Signals Intelligence and American Culture
30 March 2009
Recently I started to listen to an audio book about intelligence gathering technology, Spycraft: The Secret History of the CIA’s Spytechs from Communism to Al-Qaeda, by Robert Wallace and H. Keith Melton. In The Dialectic of Stalemate I previously expressed my admiration for several espionage and intelligence technology books such as Skunk Works, Blind Man’s Bluff, and Operatives, Spies, and Saboteurs, so I am looking forward to this book.
Why does the US have the sophisticated signals intelligence program, and the technological wherewithal to carry it out, that it does? The short answer is this: because we can.
As we all know, beyond the short answer (with all its dissatisfying oversimplifications) is a long answer. A sketch of the long answer follows.
When the US began its career as an independent nation-state following upon its successful revolution, It did not have the power to play at great power politics. The new country, with its Articles of Confederation and its Continental Congress, was inexperienced, small, relatively poor, quite weak, and very distant from the center of things, as the center was then understood. Robert Kagan, in his excellent (and admirably short) book Of Paradise and Power: America and Europe in the New World Order (p. 7), emphasizes that the founders were aware of their lack of resources and would have been entirely willing to play at power politics had they the ability to do so.
An indirect result of the relative impotence of the young US was the Monroe Doctrine. We will not explore this at present, as it is a large topic, but it should be mentioned that US power focused on keeping European interference out of the Western hemisphere at a time when it had itself not the resources to project power in the Old World. The Old World, by contrast, did possess the ability to project power in the New World, which is why the American Revolution was a close run thing, and the US was surrounded in its hemisphere by colonies of Europe. Spain was a declining superpower, but it still controlled all of Latin America to the south; the English still controlled Canada to the north.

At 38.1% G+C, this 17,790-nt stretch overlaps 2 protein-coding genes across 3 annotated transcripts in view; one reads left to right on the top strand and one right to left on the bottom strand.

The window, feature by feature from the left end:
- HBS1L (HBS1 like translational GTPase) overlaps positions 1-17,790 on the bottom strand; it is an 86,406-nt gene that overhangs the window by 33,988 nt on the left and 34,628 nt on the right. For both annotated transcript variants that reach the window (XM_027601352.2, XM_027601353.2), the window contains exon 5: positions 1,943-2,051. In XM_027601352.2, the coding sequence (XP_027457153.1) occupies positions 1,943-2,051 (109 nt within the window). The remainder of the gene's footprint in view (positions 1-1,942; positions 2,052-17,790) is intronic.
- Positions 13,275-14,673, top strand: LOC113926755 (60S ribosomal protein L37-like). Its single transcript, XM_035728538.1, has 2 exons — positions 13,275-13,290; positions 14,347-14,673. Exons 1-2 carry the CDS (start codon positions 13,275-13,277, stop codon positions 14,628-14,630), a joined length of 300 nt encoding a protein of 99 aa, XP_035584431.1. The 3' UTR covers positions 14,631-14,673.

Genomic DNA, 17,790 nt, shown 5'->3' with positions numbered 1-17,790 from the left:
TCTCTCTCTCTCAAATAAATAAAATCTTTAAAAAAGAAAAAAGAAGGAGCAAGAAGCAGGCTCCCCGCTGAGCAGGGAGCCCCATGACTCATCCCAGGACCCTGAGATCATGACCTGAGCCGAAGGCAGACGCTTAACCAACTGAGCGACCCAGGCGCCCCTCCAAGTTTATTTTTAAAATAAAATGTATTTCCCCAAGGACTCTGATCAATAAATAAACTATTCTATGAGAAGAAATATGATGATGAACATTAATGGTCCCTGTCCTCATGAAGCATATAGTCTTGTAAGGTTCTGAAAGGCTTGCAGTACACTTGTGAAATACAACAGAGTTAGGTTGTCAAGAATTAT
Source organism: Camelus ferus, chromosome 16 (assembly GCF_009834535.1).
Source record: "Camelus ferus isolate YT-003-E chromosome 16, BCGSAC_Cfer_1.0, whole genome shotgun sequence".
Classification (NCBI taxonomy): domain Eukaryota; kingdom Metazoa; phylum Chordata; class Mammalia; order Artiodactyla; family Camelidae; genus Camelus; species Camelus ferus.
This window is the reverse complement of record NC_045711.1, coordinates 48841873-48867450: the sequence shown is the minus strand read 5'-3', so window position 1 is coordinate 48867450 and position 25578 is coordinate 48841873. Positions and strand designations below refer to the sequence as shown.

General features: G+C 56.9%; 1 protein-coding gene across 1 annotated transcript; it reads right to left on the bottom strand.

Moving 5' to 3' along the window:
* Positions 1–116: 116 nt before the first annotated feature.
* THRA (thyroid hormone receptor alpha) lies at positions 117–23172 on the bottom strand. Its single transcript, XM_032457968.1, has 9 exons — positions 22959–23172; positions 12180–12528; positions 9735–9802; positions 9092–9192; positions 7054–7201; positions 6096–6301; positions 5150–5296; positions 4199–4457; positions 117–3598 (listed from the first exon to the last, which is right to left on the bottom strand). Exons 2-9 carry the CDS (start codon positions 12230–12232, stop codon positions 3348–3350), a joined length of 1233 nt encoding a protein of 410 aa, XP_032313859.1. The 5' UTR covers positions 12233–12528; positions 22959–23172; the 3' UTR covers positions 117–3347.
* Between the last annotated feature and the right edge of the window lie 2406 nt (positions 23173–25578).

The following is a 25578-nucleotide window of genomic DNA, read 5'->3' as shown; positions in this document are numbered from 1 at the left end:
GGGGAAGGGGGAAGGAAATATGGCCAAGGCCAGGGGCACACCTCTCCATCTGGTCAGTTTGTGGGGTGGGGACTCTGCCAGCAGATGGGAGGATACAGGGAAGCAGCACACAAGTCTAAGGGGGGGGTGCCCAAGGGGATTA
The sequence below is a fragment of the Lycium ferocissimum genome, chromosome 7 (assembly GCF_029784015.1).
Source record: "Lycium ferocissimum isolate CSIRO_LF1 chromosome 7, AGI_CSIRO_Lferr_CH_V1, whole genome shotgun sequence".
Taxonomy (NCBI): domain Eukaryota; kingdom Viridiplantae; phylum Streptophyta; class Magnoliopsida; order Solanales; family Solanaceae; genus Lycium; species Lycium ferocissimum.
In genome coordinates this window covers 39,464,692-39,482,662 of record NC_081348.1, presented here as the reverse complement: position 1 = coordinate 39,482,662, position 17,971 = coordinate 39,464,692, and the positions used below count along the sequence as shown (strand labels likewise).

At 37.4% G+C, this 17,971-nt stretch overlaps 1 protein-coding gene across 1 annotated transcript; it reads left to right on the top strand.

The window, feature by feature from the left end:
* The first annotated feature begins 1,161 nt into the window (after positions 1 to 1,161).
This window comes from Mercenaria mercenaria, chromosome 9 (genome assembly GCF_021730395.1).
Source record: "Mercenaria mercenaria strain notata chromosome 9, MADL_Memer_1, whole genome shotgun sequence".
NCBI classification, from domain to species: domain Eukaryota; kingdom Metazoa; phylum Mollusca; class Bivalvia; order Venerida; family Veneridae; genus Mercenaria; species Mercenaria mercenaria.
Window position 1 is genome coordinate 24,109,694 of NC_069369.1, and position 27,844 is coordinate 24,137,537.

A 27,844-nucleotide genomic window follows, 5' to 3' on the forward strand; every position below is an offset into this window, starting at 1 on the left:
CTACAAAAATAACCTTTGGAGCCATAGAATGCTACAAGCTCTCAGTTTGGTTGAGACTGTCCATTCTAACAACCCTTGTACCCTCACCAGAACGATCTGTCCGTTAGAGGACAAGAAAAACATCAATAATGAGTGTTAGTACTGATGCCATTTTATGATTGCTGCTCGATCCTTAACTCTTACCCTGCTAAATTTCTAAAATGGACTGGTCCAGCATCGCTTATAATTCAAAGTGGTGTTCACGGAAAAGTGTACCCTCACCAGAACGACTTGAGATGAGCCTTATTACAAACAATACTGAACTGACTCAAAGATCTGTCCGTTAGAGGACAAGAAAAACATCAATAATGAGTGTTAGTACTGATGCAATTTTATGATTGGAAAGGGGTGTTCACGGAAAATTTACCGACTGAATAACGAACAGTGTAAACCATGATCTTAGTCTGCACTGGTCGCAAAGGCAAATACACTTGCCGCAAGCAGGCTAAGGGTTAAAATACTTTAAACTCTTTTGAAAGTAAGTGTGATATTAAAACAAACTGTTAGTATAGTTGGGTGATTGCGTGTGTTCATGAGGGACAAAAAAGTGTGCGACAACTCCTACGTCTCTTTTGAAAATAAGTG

Generally speaking, people do what they can with what they have. I can recall reading about archaeologists expressing their admiration for the quality demonstrated by early spear points (especially Clovis points) and by the stitching on Ötzi the iceman’s intact clothing. When one pauses to think about it, it is not surprising. This is the only technology early peoples possessed; they would have had lots of time to spend on it, and lots of time and opportunity to get it right.
Even the poorest countries can get involved in human espionage. Pakistan’s ISI, for example, has a legendary reputation in the field. Basic tradecraft for human intelligence is relatively inexpensive, and bribes probably play little role in most intelligence operations. (One would suppose that sexual favors are among the most effective bribes, when properly used, and these can be inexpensive to provide. Not everyone spends as much as Eliot Spitzer for a liaison.)
Since the poorest nation-states would be mostly limited to human espionage, one can expect that their poverty, as well as the relentless competition, would force them to be creative. As we noted above, people do what they can with what they have (call it a principle if you will). All countries have a few clever people, and we can expect that they would use these resources to their best advantage in gathering and analyzing human intelligence. Here’s another principle, while we’re doing principles: limitation is the mother of invention. It is not only necessity that drives innovation. Being forced to work within certain bounds frequently forces people to use their utmost creativity to derive innovative solutions. (An example of this was the creativity of Hollywood when operating under the restrictions of the Hays Code.) And because these solutions are innovative, they are also difficult to predict and carry with them the element of surprise.